Planetary Mine: Territories of Extraction under Late Capitalism
Martín Arboleda is based at the School of Sociology of Universidad Diego Portales, Santiago de Chile. His research builds upon the fields of urban studies, critical theory, and the political economy of global capitalism. He is the author of the book Planetary Mine: Territories of Extraction under Late Capitalism (Verso, 2020), as well as of several scholarly articles on the political economy of urbanization and of natural resource extraction. These publications have been aimed at broadening the level of analysis of extractive processes beyond primary commodity production narrowly considered, revealing the role that circuits of finance, logistics, and labor, among others, perform in the political economy of natural resources across various spatial scales.
Patriarchy and Accumulation at a World Scale reveals the various connections and interdependencies that exist between the various forms of work (wage and non-wage) that have been divided by the sexual and international divisions of labor. It speaks to the multiple interdependencies that global extractivism has also engendered today, especially under the aegis of the logistics revolution.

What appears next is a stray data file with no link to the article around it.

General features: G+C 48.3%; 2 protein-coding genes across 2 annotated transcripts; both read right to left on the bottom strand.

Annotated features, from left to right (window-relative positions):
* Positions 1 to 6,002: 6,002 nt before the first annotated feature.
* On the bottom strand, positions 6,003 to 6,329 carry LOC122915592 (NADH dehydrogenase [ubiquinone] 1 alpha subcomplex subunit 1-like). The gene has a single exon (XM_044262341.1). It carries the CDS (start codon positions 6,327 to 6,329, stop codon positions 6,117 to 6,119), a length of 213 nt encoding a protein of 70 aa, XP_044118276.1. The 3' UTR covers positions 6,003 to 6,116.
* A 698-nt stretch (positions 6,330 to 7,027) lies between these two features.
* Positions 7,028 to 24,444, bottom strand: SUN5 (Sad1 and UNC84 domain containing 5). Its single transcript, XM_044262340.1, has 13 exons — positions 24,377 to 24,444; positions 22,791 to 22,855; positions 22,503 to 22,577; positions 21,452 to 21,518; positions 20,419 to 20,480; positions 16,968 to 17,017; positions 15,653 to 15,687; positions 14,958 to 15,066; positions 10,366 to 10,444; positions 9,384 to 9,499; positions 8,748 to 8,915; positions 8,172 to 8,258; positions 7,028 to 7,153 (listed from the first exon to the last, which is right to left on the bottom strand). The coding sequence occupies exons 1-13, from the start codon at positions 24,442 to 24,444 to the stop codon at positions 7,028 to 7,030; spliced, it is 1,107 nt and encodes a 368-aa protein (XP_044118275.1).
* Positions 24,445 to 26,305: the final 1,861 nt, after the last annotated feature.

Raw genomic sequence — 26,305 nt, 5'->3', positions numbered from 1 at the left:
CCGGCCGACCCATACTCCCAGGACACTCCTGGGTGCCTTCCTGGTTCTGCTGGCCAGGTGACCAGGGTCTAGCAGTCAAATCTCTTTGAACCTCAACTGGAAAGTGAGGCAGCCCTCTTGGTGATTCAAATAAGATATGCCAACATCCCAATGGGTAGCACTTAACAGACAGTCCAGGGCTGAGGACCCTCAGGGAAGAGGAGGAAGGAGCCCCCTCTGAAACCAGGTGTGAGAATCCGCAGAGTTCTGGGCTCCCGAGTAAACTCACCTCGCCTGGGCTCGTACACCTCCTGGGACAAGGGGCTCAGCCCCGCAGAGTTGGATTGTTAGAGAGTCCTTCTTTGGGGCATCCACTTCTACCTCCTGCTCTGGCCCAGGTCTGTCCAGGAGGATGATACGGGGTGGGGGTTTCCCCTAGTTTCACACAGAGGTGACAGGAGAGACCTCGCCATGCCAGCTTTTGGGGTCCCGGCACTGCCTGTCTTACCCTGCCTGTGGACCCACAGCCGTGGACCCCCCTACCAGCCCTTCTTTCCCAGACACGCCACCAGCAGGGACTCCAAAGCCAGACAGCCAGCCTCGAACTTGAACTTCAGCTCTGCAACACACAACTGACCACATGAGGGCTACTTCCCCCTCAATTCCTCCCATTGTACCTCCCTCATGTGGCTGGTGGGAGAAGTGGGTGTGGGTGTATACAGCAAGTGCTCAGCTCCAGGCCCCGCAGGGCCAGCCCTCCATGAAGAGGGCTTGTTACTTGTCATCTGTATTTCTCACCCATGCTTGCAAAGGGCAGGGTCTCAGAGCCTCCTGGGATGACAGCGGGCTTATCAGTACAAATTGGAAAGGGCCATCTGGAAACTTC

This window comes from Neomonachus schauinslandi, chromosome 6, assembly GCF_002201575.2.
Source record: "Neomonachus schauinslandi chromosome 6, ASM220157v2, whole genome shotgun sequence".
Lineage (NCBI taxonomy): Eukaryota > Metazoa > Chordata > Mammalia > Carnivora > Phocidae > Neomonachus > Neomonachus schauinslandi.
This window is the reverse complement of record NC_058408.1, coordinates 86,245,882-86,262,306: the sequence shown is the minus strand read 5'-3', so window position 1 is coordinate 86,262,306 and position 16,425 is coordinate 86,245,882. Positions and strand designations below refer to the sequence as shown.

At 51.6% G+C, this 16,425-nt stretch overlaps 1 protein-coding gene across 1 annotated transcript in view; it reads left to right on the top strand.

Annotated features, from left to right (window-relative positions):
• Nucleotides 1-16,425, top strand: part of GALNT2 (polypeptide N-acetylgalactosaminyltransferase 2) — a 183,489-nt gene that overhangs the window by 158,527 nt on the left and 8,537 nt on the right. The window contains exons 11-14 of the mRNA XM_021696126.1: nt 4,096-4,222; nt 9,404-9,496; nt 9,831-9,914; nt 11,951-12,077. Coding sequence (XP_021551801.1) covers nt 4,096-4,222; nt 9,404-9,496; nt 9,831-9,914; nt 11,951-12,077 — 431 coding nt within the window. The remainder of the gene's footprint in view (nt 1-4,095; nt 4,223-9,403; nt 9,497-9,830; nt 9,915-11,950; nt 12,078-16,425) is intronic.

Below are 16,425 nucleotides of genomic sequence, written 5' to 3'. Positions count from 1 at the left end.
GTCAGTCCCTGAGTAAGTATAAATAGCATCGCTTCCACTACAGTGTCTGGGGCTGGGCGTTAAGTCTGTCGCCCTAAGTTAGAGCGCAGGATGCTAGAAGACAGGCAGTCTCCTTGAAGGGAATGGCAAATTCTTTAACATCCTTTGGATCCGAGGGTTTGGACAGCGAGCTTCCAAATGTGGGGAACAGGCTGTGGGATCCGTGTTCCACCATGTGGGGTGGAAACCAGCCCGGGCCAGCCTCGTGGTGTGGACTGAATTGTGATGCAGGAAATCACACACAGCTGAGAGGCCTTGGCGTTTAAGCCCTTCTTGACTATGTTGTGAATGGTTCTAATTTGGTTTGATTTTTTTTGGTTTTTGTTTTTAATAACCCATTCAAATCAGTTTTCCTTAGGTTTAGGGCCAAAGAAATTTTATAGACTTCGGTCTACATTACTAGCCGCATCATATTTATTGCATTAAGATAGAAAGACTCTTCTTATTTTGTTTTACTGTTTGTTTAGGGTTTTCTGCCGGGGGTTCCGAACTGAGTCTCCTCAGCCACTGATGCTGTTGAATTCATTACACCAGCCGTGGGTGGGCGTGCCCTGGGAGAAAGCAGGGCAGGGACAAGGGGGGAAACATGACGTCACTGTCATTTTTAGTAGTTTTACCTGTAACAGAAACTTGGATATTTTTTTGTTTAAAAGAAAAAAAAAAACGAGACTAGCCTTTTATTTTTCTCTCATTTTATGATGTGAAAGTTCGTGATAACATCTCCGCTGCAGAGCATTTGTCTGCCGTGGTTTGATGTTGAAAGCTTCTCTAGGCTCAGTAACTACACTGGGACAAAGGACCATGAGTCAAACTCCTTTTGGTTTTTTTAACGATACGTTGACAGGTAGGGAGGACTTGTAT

Stephen Bunker and Paul Ciccantell
Bunker and Ciccantell’s book is a major contribution to world-systems analysis because it expounds the role that natural resources have performed in four systemic cycles of accumulation across the longue-durée of the capitalist world economy. It looks at major industrial revolutions in order to lay bare their foundations in the extraction, transport and consumption of various raw materials (timber, silver, guano, iron, and copper, among others).
This book rethinks Marx’s critique of political economy through the notions of alienation and alien objectivity. Published in 1993, it foreshadowed the more-than-human forms of power and causation that would emerge in the onset of a post-globalization context of advanced automation and computerization.